There was just time before the tide was right for our departure north to see just one thing, and for me it had to be the prehistoric village of Skara Brae.
Between its visitor centre and the first house there was about a 5 minute walk. It was marked out in years so that it was if you were travelling back in time. Monuments like the Pantheon were passed and there was still a long way to go. Towards the end there are signs for Stonehenge and the pyramids of Giza, but Skara Brae is older than even them.
Dating back 5,000 years it is a complete village from Neolithic times, the best preserved in Europe.
They are built and decorated in stone. Slabs were made into beds, dressers, fireplaces, bait boxes, stores as if they'd been selecting from Ikea's stone range.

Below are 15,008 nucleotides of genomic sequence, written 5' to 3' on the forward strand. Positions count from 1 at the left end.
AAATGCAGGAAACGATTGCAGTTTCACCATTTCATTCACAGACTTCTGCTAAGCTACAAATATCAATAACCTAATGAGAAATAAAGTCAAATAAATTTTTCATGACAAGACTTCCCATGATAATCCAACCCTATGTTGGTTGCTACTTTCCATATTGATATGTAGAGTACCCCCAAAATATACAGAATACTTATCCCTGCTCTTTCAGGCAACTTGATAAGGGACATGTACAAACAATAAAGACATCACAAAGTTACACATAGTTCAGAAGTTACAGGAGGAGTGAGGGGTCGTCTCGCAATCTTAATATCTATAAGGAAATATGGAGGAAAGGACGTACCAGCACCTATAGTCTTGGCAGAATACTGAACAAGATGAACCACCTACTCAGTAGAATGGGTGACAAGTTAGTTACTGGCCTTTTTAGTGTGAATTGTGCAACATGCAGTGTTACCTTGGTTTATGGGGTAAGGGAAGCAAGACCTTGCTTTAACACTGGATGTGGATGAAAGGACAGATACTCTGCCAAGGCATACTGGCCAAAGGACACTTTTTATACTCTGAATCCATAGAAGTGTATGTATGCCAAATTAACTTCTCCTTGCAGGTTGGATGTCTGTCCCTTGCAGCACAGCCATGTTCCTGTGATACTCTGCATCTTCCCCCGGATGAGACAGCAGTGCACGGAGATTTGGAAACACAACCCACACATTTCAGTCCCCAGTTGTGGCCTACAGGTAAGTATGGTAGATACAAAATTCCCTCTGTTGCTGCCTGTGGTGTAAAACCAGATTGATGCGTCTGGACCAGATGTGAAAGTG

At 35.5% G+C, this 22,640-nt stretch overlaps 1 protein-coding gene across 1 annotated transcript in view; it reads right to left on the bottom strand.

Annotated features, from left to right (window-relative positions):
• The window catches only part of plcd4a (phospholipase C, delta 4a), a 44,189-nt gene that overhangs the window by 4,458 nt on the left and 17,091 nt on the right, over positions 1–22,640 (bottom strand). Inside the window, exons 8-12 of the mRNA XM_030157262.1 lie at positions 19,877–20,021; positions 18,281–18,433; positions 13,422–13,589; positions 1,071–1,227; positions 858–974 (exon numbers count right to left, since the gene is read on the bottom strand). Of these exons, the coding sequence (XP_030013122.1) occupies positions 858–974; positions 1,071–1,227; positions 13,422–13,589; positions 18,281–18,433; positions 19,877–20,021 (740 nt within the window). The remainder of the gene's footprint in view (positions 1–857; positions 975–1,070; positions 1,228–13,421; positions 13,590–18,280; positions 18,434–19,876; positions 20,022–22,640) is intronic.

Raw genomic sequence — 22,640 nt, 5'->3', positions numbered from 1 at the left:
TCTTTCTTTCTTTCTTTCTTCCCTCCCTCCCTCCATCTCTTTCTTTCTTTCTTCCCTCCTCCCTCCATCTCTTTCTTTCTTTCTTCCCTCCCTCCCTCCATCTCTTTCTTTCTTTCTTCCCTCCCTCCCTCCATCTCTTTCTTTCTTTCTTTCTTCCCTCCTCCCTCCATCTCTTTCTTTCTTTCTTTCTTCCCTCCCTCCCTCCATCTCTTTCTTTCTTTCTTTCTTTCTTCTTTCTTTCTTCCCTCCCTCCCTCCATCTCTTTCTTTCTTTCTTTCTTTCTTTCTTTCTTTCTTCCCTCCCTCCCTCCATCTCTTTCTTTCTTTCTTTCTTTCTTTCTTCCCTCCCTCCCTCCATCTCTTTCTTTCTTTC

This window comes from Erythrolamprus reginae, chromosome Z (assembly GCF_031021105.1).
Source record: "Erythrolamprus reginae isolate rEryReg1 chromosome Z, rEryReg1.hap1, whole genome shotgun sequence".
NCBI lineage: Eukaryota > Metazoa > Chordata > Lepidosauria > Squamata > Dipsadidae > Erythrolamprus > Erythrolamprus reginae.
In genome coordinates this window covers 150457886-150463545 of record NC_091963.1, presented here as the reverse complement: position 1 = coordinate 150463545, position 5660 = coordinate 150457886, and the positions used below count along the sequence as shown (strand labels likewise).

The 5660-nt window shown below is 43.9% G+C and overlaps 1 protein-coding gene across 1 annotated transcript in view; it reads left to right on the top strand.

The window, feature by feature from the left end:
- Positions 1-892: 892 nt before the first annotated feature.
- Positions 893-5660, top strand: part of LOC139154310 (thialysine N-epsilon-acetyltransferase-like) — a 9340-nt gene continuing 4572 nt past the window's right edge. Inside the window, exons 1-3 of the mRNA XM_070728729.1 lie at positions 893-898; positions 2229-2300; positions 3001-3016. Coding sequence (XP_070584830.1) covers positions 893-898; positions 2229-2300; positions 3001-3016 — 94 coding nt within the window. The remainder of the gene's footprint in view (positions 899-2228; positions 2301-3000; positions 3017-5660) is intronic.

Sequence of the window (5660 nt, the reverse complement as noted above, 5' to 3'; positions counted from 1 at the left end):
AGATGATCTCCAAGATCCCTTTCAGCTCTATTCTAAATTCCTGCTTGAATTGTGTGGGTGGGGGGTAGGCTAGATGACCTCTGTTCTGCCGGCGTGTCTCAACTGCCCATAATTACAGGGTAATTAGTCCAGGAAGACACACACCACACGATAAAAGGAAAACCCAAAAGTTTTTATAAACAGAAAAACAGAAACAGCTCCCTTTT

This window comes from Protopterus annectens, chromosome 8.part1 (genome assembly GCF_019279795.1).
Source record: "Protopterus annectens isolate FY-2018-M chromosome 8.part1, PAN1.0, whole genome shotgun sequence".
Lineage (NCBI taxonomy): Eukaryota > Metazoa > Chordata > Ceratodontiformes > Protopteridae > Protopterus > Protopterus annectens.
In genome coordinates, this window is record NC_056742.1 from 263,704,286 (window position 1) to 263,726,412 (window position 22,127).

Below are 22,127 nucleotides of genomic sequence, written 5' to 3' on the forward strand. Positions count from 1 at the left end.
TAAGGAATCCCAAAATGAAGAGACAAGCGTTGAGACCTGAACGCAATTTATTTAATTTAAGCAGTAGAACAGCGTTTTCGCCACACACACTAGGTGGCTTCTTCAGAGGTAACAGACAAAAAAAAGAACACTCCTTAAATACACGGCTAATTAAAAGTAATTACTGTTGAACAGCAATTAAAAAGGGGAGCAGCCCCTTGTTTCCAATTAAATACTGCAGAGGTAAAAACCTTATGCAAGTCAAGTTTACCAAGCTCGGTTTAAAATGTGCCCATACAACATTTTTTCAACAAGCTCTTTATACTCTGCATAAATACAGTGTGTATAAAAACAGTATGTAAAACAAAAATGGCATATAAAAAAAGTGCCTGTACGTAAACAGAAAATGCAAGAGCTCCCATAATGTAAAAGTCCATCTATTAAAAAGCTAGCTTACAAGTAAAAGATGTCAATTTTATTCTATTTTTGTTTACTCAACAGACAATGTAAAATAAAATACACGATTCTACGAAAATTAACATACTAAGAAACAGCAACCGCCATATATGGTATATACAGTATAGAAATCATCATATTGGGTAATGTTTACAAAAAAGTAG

It was an lonely and remote spot in which the modern world seemed far away.
I tried to imagine what life would have been like to live there, people just like you and me but clothed in animal skins, wondering about puzzles such as what moved the sun across the sky.
For a moment I was alone on the site, listening to the wind disturb the grasses, looking out at the stone dark waters. It was a haunting moment, touched by the deep time of humanity's long undocumented past.
Then all to soon it was time to turn away and walk back up the path to the 21st century.
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